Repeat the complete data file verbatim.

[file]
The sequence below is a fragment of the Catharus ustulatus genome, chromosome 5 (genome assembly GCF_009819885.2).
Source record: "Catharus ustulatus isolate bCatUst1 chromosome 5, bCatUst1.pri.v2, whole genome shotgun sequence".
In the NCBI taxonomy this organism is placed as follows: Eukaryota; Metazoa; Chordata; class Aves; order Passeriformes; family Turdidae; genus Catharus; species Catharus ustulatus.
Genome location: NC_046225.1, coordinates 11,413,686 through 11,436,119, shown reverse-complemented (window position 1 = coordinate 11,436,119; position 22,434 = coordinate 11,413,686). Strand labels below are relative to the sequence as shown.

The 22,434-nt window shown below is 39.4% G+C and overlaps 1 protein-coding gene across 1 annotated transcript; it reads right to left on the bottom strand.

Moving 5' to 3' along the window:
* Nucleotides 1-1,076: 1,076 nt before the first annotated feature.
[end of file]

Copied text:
The sequence below is a fragment of the Catharus ustulatus genome, chromosome 5 (genome assembly GCF_009819885.2).
Source record: "Catharus ustulatus isolate bCatUst1 chromosome 5, bCatUst1.pri.v2, whole genome shotgun sequence".
In the NCBI taxonomy this organism is placed as follows: Eukaryota; Metazoa; Chordata; class Aves; order Passeriformes; family Turdidae; genus Catharus; species Catharus ustulatus.
Genome location: NC_046225.1, coordinates 11,413,686 through 11,436,119, shown reverse-complemented (window position 1 = coordinate 11,436,119; position 22,434 = coordinate 11,413,686). Strand labels below are relative to the sequence as shown.

The 22,434-nt window shown below is 39.4% G+C and overlaps 1 protein-coding gene across 1 annotated transcript; it reads right to left on the bottom strand.

Moving 5' to 3' along the window:
* Nucleotides 1-1,076: 1,076 nt before the first annotated feature.